Daylilies: A Gorgeous and Low Maintenance Flower
My mother always had a flowerbed or two in front of our house and she would spend a morning every now and again weeding, watering, and generally taking care of her flowers. Yet she never got more adventuresome with her flower choices than petunias, pansies and an occasional geranium. I asked her once why her flower horizon was so narrow when there are so many gorgeous flowers available to experiment with planting and growing. She shrugged and said most flowers looked too high maintenance for her.
A common misconception is that if flowers look particularly elegant or exotic, it means they are finicky and difficult to care for. Hemerocallis, or daylilies are a perfect example of flowers that are both delicate looking and hardy at the same time, requiring very little care to thrive in nearly all conditions.
Daylilies come in a wide variety of colours, shapes and sizes, and are easy to grow. The perennials are not true bulbs, but grow from clump-forming tuberous roots. Although daylilies prefer well drained soil with plenty of organic material and lots of direct sunlight, they will tolerate much less favorable conditions such as extremely damp to dry sandy soil. If planted in heavy shade, hemerocallis usually respond by producing more foliage and fewer flowers.
Daylilies are perfect for a varied garden because the different varieties range in height from 8 inches to 5 feet, and flower size can be as small as 2 inches or as large as 8 inches. The spectrum of colours and shapes also adds distinction and variety to your flowerbed. Unlike some more fastidious flowers, hemerocallis usually bloom the same year they are planted, though they take three to four years to reach mature size, and can live for a very long time if given even moderate care.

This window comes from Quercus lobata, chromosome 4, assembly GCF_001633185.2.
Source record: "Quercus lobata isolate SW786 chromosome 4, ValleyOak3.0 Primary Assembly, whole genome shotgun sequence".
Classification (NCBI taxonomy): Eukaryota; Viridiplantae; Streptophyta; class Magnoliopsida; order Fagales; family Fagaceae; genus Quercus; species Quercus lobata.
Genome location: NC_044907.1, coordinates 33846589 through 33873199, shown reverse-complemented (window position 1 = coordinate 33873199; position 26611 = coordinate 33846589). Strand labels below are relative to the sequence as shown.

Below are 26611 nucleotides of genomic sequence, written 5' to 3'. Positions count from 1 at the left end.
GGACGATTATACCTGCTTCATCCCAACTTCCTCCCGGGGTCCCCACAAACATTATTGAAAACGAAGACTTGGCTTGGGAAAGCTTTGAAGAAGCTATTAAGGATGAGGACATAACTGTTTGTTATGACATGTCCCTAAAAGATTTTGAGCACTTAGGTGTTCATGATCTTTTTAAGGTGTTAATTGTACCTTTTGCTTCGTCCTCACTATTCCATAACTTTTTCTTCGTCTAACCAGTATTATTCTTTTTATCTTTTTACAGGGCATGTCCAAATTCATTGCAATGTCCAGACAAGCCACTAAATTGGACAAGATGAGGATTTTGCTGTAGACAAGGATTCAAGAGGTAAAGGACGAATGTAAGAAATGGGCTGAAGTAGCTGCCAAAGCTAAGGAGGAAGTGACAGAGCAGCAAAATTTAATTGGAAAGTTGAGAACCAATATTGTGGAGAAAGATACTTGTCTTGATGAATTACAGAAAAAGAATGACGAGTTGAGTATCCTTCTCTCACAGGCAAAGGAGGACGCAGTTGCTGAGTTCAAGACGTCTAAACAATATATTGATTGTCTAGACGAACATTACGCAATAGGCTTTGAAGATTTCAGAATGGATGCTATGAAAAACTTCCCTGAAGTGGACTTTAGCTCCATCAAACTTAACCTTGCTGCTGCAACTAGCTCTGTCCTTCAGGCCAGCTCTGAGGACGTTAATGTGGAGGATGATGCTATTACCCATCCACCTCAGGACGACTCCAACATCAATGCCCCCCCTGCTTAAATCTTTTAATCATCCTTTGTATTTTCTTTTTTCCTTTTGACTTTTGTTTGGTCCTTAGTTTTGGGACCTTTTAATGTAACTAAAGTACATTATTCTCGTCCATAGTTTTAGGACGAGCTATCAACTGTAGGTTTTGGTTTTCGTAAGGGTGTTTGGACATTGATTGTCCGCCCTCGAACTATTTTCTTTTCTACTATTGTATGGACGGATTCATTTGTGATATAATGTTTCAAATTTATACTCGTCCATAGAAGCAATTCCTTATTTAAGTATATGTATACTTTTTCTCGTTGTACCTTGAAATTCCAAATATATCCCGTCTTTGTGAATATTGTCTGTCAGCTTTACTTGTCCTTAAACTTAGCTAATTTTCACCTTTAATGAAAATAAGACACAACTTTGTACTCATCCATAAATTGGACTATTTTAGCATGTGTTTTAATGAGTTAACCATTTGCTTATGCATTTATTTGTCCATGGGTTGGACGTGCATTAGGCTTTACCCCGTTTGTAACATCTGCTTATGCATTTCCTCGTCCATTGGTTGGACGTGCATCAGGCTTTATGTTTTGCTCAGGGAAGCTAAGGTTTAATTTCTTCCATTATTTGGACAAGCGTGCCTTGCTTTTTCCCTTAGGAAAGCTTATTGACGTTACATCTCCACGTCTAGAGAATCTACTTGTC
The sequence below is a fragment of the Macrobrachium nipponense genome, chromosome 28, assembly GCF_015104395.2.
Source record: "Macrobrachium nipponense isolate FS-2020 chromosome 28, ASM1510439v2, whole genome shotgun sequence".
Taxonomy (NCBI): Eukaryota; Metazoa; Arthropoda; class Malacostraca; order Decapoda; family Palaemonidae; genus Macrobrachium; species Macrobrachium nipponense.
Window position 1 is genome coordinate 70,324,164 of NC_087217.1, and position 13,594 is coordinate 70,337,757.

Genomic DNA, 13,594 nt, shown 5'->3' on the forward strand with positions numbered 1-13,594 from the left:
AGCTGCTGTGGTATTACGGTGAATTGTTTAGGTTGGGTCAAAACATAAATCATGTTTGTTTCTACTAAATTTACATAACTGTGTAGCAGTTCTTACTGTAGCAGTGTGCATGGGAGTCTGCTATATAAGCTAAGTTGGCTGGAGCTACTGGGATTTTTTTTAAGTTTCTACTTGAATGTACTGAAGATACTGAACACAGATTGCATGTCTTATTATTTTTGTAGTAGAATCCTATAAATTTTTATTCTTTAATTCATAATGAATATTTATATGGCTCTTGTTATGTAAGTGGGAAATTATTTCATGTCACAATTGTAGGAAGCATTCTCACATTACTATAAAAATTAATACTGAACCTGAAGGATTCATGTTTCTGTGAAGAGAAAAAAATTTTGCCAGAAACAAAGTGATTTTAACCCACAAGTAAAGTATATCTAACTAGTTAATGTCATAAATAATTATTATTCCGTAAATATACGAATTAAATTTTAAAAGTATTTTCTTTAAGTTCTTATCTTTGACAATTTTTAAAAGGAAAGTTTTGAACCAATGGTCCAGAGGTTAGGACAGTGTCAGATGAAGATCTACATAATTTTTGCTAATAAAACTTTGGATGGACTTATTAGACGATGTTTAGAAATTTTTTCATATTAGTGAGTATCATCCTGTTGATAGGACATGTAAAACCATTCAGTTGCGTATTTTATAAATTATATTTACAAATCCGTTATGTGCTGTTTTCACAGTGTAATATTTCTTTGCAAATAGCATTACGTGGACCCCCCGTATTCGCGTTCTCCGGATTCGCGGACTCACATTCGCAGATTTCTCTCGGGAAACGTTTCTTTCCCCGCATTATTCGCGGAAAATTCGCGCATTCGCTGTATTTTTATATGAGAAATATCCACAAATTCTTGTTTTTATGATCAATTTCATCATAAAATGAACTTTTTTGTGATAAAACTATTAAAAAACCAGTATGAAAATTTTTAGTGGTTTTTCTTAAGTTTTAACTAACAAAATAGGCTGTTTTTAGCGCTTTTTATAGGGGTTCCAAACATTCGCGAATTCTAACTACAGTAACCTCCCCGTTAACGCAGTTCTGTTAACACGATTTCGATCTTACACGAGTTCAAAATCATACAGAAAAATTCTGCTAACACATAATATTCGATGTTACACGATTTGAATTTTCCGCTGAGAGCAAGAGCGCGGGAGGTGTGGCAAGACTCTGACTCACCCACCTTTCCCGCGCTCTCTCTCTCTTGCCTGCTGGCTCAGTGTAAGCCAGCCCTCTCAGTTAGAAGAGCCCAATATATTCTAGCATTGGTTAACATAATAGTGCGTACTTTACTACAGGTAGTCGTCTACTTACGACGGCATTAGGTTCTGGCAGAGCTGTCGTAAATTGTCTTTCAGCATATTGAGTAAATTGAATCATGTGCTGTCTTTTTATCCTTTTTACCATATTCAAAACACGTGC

Daylilies will bloom from late spring until autumn and many varieties have more than one flowering period. Because of the entangled clump-root system of daylilies, they provide excellent ground covers on slopes and are recommended for erosion control.
Daylilies are also particularly effective for blending in structures with the natural terrain. They have a naturalising effect to blend fences, decks, steps, statues, driveways or shrubbery with the surrounding landscape as well as with summerhouse garden workshops and other garden buildings.
The planting process itself is probably the most rigorous phase of caring for your Hemerocallis. To ensure that they take root properly you should water plants thoroughly after planting, and deep soak them every three or four days until established. If you ordered the plants rather than purchasing them in a garden store they may have become dried out during shipment from a supplier. If this happens, soak well for at least 15 minutes before planting. Although daylilies are drought-tolerant once established, consistent watering while budding and flowering will produce better-quality flowers.
For absolute best results daylily gardens should be mulched well with peat or compost in spring. Waiting until the plant is established to fertilize will encourage initial root growth. Add manure or other organic fertiliser in the early spring just as signs of new growth appear, and again in midsummer.
Very few pests and diseases are enough to harm the resilient hemerocallis, slugs and snails being the major exceptions. Daylilies are not bothered by lily beetle or any other problems of bulbous lilies. Root-knot nematodes could also pose a problem if you are planting on former cropland (especially soybean and tobacco land)